Oklahoma’s history is so deeply intertwined with the 39 Native American tribes located there that the state’s creation in 1907 was celebrated with a symbolic wedding ceremony between the Indian and Oklahoma territories.
The relationship between Oklahoma and the tribes has sometimes been contentious, but one of its undisputed successes has been a 15-year-old agreement to expand gambling in the state.
Since the tribes got the exclusive right to open casinos, Native American gambling has become a bigger economic factor in Oklahoma than in any other state except California. Dozens of casinos, including several glittering Las Vegas-scale complexes, generate more than $2 billion a year, with $139 million going to the state’s coffers last year.
But gambling money has changed more than the tribes’ bank accounts. It has greatly increased their political muscle, as the state’s new Republican governor recently discovered. After a clash with tribal leaders, Gov. Kevin Stitt and political supporters are facing a test of tribal power that now extends well beyond the state’s Native American population into the economy of many Oklahoma towns.
The dispute flared up suddenly when Stitt, a businessman who won election last year, announced in an op-ed piece plans to renegotiate the state’s share of casino revenue, which now ranges from 4% to 10% and funds mostly schools. Stunned, the tribes unleashed a multimillion-dollar advertising and political offensive to kill the idea.
The campaign, which took many political leaders by surprise, underscored a new reality in a place once ruled primarily by the oil and gas industry, but where tribal money now buys firetrucks, pays for school trips, floats rural economies and supports nearly 100,000 jobs statewide.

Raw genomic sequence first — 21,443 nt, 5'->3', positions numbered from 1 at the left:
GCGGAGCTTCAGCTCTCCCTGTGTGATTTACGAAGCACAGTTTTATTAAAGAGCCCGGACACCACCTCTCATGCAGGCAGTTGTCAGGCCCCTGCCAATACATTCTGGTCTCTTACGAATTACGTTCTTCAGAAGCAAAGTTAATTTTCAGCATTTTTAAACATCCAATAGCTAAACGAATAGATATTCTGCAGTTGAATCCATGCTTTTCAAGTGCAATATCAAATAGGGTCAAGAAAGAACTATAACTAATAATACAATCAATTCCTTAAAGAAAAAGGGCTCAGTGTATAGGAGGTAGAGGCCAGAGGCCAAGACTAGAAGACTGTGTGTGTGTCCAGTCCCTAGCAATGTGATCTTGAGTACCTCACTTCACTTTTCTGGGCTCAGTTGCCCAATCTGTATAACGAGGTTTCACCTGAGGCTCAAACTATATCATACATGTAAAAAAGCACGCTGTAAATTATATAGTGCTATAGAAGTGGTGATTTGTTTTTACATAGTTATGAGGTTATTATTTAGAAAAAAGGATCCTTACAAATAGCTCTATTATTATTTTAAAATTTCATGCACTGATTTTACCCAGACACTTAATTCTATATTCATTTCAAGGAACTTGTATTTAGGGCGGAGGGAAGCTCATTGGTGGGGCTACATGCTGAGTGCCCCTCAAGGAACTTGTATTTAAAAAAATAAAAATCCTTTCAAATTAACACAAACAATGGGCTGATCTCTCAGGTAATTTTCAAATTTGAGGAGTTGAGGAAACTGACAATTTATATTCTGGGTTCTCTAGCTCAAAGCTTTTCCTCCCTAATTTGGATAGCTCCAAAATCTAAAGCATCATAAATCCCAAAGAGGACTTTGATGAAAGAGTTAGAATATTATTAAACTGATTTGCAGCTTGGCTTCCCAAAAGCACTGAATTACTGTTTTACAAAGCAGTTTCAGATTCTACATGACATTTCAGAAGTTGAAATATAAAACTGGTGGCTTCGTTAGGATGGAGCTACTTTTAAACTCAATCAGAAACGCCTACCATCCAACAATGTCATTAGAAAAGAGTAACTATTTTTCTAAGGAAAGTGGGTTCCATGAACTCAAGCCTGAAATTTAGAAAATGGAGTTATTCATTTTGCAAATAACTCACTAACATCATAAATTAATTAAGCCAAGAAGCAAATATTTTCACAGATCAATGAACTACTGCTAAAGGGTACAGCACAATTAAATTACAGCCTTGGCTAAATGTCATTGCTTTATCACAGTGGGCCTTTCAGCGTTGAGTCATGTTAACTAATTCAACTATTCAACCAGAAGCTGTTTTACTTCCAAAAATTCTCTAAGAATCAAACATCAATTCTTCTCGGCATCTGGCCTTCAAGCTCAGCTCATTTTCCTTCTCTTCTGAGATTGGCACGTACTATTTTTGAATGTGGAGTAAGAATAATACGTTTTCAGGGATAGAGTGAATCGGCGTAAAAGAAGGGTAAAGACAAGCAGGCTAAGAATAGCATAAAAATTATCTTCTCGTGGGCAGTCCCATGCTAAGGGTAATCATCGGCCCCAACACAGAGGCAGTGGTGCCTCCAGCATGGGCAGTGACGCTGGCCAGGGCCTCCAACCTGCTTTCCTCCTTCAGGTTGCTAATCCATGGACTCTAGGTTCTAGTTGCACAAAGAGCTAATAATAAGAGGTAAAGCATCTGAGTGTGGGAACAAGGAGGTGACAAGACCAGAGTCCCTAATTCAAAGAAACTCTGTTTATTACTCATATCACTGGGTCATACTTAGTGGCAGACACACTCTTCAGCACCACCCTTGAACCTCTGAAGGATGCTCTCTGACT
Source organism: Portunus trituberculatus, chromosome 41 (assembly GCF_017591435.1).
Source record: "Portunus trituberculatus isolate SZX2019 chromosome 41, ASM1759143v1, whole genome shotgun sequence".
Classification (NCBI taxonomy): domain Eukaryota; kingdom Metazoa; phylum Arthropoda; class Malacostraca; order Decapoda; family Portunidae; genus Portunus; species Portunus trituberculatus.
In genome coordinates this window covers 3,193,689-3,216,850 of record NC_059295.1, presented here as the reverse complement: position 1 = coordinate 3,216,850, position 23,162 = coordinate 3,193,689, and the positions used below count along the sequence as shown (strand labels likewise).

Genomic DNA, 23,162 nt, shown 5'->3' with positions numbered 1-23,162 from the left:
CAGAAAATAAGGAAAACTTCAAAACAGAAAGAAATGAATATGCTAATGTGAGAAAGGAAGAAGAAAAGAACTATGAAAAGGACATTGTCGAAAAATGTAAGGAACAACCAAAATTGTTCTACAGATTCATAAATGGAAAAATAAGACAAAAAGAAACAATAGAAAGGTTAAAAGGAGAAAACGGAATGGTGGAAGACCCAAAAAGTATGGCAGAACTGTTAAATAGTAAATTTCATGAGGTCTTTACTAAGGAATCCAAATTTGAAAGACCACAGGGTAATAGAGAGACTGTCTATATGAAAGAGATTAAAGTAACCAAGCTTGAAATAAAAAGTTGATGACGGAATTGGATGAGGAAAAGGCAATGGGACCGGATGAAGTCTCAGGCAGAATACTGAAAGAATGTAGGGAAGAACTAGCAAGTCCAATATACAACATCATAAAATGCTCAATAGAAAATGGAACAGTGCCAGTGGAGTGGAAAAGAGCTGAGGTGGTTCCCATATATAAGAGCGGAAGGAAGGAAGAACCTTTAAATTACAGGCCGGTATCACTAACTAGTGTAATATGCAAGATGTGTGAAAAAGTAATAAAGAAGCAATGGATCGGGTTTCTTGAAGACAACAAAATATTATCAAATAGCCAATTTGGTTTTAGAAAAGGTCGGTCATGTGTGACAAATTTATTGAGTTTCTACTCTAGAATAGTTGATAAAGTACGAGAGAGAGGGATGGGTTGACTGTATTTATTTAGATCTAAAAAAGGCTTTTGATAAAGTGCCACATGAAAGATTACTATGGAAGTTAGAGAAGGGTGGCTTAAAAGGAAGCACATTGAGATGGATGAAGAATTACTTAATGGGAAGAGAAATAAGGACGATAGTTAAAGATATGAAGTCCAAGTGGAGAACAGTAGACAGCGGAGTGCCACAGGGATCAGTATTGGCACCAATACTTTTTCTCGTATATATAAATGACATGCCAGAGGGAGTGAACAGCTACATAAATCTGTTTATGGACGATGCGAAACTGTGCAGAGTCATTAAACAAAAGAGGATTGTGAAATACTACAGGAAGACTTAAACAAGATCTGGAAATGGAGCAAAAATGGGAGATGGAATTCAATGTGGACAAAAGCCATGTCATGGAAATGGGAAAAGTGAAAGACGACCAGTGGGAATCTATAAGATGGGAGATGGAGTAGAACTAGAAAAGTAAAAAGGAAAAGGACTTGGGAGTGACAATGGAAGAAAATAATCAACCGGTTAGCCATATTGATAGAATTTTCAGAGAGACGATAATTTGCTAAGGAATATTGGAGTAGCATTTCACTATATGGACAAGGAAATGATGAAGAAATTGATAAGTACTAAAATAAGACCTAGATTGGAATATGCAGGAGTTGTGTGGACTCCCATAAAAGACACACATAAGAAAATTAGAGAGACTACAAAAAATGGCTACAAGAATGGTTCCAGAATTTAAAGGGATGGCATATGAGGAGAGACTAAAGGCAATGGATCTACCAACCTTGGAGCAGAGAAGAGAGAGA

“The tribes are the best friend the state of Oklahoma has right now,” said Rep. Matt Meredith, whose district in eastern Oklahoma is home to the Cherokee Nation, the largest tribe in the U.S. “The last thing you want to do with your best friend is get in a legal battle with them.”
How the dispute will be resolved is unclear. The governor insists the current revenue agreement expires Jan. 1, while the tribes say it automatically renews. The state has hired a national law firm to negotiate with Native American leaders, who are calling on support from their wide network of local allies.
The governor and Attorney General Mike Hunter both declined to discuss the talks because of the “dynamic and delicate nature” of the matter, said Alex Gerszewski, spokesman for the state attorney general’s office.
For years Native American tribes have struggled to improve their economic position in what was once Indian Territory. The federal government resettled dozens of tribes in this part of the nation’s midsection after expelling them from other regions in the 19th century, but then gradually whittled away at the tribes’ communal property here to make way for white settlement and eventual statehood. In the last century, the tribes in Oklahoma used their remaining assets to operate businesses and provide clinics, housing and other services for their members.
But the financial picture, both for the tribes and the state, changed dramatically after Oklahoma voters approved casino gambling in 2004 and the tribes received an exclusive concession. The overall economic impact on Oklahoma has amounted to $9.2 billion annually, according to a 2019 study.